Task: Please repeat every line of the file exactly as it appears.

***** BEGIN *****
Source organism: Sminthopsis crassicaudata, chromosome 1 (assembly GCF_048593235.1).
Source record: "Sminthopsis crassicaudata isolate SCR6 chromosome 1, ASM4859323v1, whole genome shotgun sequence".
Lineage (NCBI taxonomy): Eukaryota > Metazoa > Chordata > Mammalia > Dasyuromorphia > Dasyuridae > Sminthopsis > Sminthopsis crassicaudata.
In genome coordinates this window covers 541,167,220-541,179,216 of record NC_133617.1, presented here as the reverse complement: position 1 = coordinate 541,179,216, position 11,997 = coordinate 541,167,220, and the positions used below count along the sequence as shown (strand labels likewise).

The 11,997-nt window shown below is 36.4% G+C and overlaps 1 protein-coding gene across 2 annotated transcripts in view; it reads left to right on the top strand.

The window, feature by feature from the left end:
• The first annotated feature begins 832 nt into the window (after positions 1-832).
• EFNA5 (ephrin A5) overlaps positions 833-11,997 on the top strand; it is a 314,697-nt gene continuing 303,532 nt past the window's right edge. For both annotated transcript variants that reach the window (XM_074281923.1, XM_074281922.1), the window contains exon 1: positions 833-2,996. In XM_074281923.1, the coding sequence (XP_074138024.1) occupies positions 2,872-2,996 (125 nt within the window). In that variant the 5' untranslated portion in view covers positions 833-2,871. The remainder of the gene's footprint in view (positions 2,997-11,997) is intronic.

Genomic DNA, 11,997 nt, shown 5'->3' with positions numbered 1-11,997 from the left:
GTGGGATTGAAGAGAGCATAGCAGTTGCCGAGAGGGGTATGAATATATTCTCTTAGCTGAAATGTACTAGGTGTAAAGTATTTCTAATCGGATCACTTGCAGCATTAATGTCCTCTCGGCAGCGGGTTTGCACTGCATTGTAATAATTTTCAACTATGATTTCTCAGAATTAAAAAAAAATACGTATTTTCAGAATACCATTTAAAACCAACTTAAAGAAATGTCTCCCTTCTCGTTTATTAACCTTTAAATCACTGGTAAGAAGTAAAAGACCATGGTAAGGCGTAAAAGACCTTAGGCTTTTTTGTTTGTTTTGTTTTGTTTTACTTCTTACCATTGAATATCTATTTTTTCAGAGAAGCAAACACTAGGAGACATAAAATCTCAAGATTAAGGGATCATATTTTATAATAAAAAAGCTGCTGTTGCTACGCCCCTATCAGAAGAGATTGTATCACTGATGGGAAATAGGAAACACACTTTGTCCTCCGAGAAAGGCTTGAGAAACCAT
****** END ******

Source organism: Sminthopsis crassicaudata, chromosome 1 (assembly GCF_048593235.1).
Source record: "Sminthopsis crassicaudata isolate SCR6 chromosome 1, ASM4859323v1, whole genome shotgun sequence".
Lineage (NCBI taxonomy): Eukaryota > Metazoa > Chordata > Mammalia > Dasyuromorphia > Dasyuridae > Sminthopsis > Sminthopsis crassicaudata.
In genome coordinates this window covers 541,167,220-541,179,216 of record NC_133617.1, presented here as the reverse complement: position 1 = coordinate 541,179,216, position 11,997 = coordinate 541,167,220, and the positions used below count along the sequence as shown (strand labels likewise).

The 11,997-nt window shown below is 36.4% G+C and overlaps 1 protein-coding gene across 2 annotated transcripts in view; it reads left to right on the top strand.

The window, feature by feature from the left end:
• The first annotated feature begins 832 nt into the window (after positions 1-832).
• EFNA5 (ephrin A5) overlaps positions 833-11,997 on the top strand; it is a 314,697-nt gene continuing 303,532 nt past the window's right edge. For both annotated transcript variants that reach the window (XM_074281923.1, XM_074281922.1), the window contains exon 1: positions 833-2,996. In XM_074281923.1, the coding sequence (XP_074138024.1) occupies positions 2,872-2,996 (125 nt within the window). In that variant the 5' untranslated portion in view covers positions 833-2,871. The remainder of the gene's footprint in view (positions 2,997-11,997) is intronic.

Genomic DNA, 11,997 nt, shown 5'->3' with positions numbered 1-11,997 from the left:
GTGGGATTGAAGAGAGCATAGCAGTTGCCGAGAGGGGTATGAATATATTCTCTTAGCTGAAATGTACTAGGTGTAAAGTATTTCTAATCGGATCACTTGCAGCATTAATGTCCTCTCGGCAGCGGGTTTGCACTGCATTGTAATAATTTTCAACTATGATTTCTCAGAATTAAAAAAAAATACGTATTTTCAGAATACCATTTAAAACCAACTTAAAGAAATGTCTCCCTTCTCGTTTATTAACCTTTAAATCACTGGTAAGAAGTAAAAGACCATGGTAAGGCGTAAAAGACCTTAGGCTTTTTTGTTTGTTTTGTTTTGTTTTACTTCTTACCATTGAATATCTATTTTTTCAGAGAAGCAAACACTAGGAGACATAAAATCTCAAGATTAAGGGATCATATTTTATAATAAAAAAGCTGCTGTTGCTACGCCCCTATCAGAAGAGATTGTATCACTGATGGGAAATAGGAAACACACTTTGTCCTCCGAGAAAGGCTTGAGAAACCAT